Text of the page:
Helen relished the control she had of his fate.


What would happen to this inoffensive and jolly young man upon being fired was of as much interest to Helen as what happened to him when he left work every evening. It wasn’t that she didn’t care; it was just that she wasn’t aware of his having an existence at either end of her awareness of him.


“I had one hell of a crazy night last night,” he stated one morning.


Helen could only look at him with a puzzled face. She didn’t understand what he could mean.


But Helen was at the same time a keen observer of her fellow man. She spent nearly fifteen minutes watching him go about his business in the office yesterday. He spoke at length to nearly everybody, speaking longer to the young women than to the men, spending longer with the more junior staff, seeming to be a little wary of older and more senior members of staff – as you’d expect. Helen, as a keen observer of her fellow man, expected this.


When he wasn’t speaking to anyone, and paused in his work, hovering between one menial task and another, he let his eyes rest on the features of one or two particular young women. He seemed mostly absorbed by their breasts. Helen noted this.


Helen prided herself on her awareness of other people, despite the fact that it was almost non-existent. She treasured the fact that she had unearthed about the young filing clerk – he was an admirer of young women’s breasts. And Helen had breasts. A plan slowly formed in her mind.


“I can’t find that file,” he said to a reporter from sport yesterday morning. It was becoming his regular refrain. Becoming more and more frustrated with the missing files and with his inability to meet basic requests for files, the filing clerk seemed to be a little on edge – which was duly noted by Helen: he liked young women’s breasts and he was a little on edge.


“Perhaps I could help you find that file.” Helen startled him as he sat alone amongst the shelves of the filing room, lost amongst his thoughts. Helen had a good idea of what was occupying those thoughts.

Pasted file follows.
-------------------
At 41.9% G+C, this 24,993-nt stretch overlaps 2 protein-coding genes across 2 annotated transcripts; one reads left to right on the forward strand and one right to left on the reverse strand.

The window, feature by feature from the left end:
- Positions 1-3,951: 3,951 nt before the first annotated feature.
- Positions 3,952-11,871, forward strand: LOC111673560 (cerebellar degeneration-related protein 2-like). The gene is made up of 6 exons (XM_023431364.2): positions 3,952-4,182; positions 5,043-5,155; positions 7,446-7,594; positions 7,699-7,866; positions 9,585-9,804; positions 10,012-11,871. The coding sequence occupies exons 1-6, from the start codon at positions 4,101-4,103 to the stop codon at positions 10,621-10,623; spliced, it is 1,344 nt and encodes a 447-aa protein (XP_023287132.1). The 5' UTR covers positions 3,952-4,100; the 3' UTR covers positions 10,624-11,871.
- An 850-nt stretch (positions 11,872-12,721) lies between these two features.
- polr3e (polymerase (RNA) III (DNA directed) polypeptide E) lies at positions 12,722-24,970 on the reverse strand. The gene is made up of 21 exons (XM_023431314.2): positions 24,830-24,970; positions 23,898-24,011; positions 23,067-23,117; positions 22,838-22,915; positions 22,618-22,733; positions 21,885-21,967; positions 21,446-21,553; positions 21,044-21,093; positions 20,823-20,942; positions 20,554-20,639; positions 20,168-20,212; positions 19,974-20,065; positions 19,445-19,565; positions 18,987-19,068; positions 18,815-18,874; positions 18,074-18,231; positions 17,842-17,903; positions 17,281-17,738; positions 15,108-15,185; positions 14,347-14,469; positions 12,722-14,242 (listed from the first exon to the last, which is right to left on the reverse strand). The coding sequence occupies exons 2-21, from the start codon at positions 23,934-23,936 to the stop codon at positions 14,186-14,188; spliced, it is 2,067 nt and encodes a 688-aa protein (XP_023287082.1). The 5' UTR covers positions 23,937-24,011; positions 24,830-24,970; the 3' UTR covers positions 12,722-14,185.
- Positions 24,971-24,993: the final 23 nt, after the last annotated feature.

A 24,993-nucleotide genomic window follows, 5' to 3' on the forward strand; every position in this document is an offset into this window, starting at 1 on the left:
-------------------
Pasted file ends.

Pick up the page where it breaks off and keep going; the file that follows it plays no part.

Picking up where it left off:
He didn’t have the wherewithal to respond, especially as her breasts were almost touching his face.


“The file I requested this morning,” Helen added.


“The file?”


Helen bent down slightly and arched her back. “The Winton file.” Helen couldn’t repress a little titter. She had no choice.


He looked flustered. He eventually caught her eye, but wasn’t sure what to make of the manner in which she was looking at him. The look of confusion, stained slightly by fear, was noted by Helen. She had noted so many things about this young man. She now had as full a picture of him in her head as she was ever likely to get. This was the peak of her understanding of him. He was more real to her now than he ever was or would be.


“What’s wrong?” Helen adopted the soft tone and troubled appearance of someone who was genuinely concerned, at least she thought she did.


The young filing clerk told her everything. However, after half an hour, Helen had forgotten the majority of his everything. But she retained the fact that he had just been spurned in love. Of course, there was also the fact that he was frustrated by his job: files kept going missing and everyone took it out on him. “Who else could be to blame?” Helen had asked him. It was at this point he walked quickly from the room, tears clearly collecting in his eyes.


Helen could have acted out of compassion at this point, but that wasn’t in her nature. Not that she even considered it – acting out of compassion. Nor did she, at this point, consider her nature. Nor did she consider any alternative to what she was about to do.


When the office had emptied out that evening Helen went from desk to desk, taking files which had been left out for filing the next morning. She was careful to take files at random, making sure that there was no pattern to her actions. Also, she took no files from the desks of the most junior reporters and staff, whose desks ran along a glass wall beneath the sweep of the close circuit cameras. Having collected as many files as she could comfortably carry, Helen made her way to the filing room at the back of the office. Intent on acting quickly, Helen fell over the outstretched legs of the filing clerk as soon as she entered the room. The files she was carrying spread across the floor.


Getting quickly to his feet, the young man was almost all apologies, but he couldn’t get out a single word. Helen was about to explain what she was doing, when she noticed that the filing room was in quite a bit of disarray. There were files spilt onto the floor all the way down the main corridor. There was a pile of files thrown into the far corner. The whole of the “r” section was spilled onto the floor.


“Don’t say anything,” were the only words the young filing clerk could manage.


Helen had no choice.


…fellow feeling in both directions 




Needless to say, but it will be said, it has to be said, here it is being said: Henry Bridgewater was not a lover of his fellow man… it has been said.